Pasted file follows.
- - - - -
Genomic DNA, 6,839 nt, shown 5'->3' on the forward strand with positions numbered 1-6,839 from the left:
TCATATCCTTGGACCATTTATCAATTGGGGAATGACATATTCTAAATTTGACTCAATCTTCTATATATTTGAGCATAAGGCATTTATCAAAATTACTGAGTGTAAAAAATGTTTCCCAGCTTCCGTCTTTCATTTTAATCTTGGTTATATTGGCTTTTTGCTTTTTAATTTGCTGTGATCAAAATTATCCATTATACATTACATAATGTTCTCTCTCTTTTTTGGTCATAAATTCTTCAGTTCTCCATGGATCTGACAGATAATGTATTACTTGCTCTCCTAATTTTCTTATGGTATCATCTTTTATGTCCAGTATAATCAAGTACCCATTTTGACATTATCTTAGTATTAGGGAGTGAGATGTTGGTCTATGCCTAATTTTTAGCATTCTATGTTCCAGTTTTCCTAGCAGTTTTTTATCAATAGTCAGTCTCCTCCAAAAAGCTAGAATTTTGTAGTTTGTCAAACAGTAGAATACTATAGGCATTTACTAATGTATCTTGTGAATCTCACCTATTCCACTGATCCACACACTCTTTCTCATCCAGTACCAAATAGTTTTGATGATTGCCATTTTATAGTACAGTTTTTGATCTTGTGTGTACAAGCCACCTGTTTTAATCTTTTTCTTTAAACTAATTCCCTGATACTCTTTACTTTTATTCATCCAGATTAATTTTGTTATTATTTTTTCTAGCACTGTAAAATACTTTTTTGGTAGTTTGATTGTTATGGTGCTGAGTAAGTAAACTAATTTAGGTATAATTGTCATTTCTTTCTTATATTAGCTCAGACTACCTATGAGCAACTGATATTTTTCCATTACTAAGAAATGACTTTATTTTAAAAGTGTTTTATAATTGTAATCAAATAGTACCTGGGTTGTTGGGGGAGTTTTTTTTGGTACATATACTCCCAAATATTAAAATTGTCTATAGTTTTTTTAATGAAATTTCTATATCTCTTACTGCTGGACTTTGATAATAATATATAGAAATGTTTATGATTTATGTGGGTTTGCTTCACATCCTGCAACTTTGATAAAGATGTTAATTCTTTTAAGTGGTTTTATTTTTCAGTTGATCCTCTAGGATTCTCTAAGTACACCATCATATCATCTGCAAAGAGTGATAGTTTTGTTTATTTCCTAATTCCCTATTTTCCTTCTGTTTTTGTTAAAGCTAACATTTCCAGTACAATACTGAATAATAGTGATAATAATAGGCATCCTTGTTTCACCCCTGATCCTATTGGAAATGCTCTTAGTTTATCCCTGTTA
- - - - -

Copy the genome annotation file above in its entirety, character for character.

Genomic DNA, 6,839 nt, shown 5'->3' on the forward strand with positions numbered 1-6,839 from the left:
TCATATCCTTGGACCATTTATCAATTGGGGAATGACATATTCTAAATTTGACTCAATCTTCTATATATTTGAGCATAAGGCATTTATCAAAATTACTGAGTGTAAAAAATGTTTCCCAGCTTCCGTCTTTCATTTTAATCTTGGTTATATTGGCTTTTTGCTTTTTAATTTGCTGTGATCAAAATTATCCATTATACATTACATAATGTTCTCTCTCTTTTTTGGTCATAAATTCTTCAGTTCTCCATGGATCTGACAGATAATGTATTACTTGCTCTCCTAATTTTCTTATGGTATCATCTTTTATGTCCAGTATAATCAAGTACCCATTTTGACATTATCTTAGTATTAGGGAGTGAGATGTTGGTCTATGCCTAATTTTTAGCATTCTATGTTCCAGTTTTCCTAGCAGTTTTTTATCAATAGTCAGTCTCCTCCAAAAAGCTAGAATTTTGTAGTTTGTCAAACAGTAGAATACTATAGGCATTTACTAATGTATCTTGTGAATCTCACCTATTCCACTGATCCACACACTCTTTCTCATCCAGTACCAAATAGTTTTGATGATTGCCATTTTATAGTACAGTTTTTGATCTTGTGTGTACAAGCCACCTGTTTTAATCTTTTTCTTTAAACTAATTCCCTGATACTCTTTACTTTTATTCATCCAGATTAATTTTGTTATTATTTTTTCTAGCACTGTAAAATACTTTTTTGGTAGTTTGATTGTTATGGTGCTGAGTAAGTAAACTAATTTAGGTATAATTGTCATTTCTTTCTTATATTAGCTCAGACTACCTATGAGCAACTGATATTTTTCCATTACTAAGAAATGACTTTATTTTAAAAGTGTTTTATAATTGTAATCAAATAGTACCTGGGTTGTTGGGGGAGTTTTTTTTGGTACATATACTCCCAAATATTAAAATTGTCTATAGTTTTTTTAATGAAATTTCTATATCTCTTACTGCTGGACTTTGATAATAATATATAGAAATGTTTATGATTTATGTGGGTTTGCTTCACATCCTGCAACTTTGATAAAGATGTTAATTCTTTTAAGTGGTTTTATTTTTCAGTTGATCCTCTAGGATTCTCTAAGTACACCATCATATCATCTGCAAAGAGTGATAGTTTTGTTTATTTCCTAATTCCCTATTTTCCTTCTGTTTTTGTTAAAGCTAACATTTCCAGTACAATACTGAATAATAGTGATAATAATAGGCATCCTTGTTTCACCCCTGATCCTATTGGAAATGCTCTTAGTTTATCCCTGTTA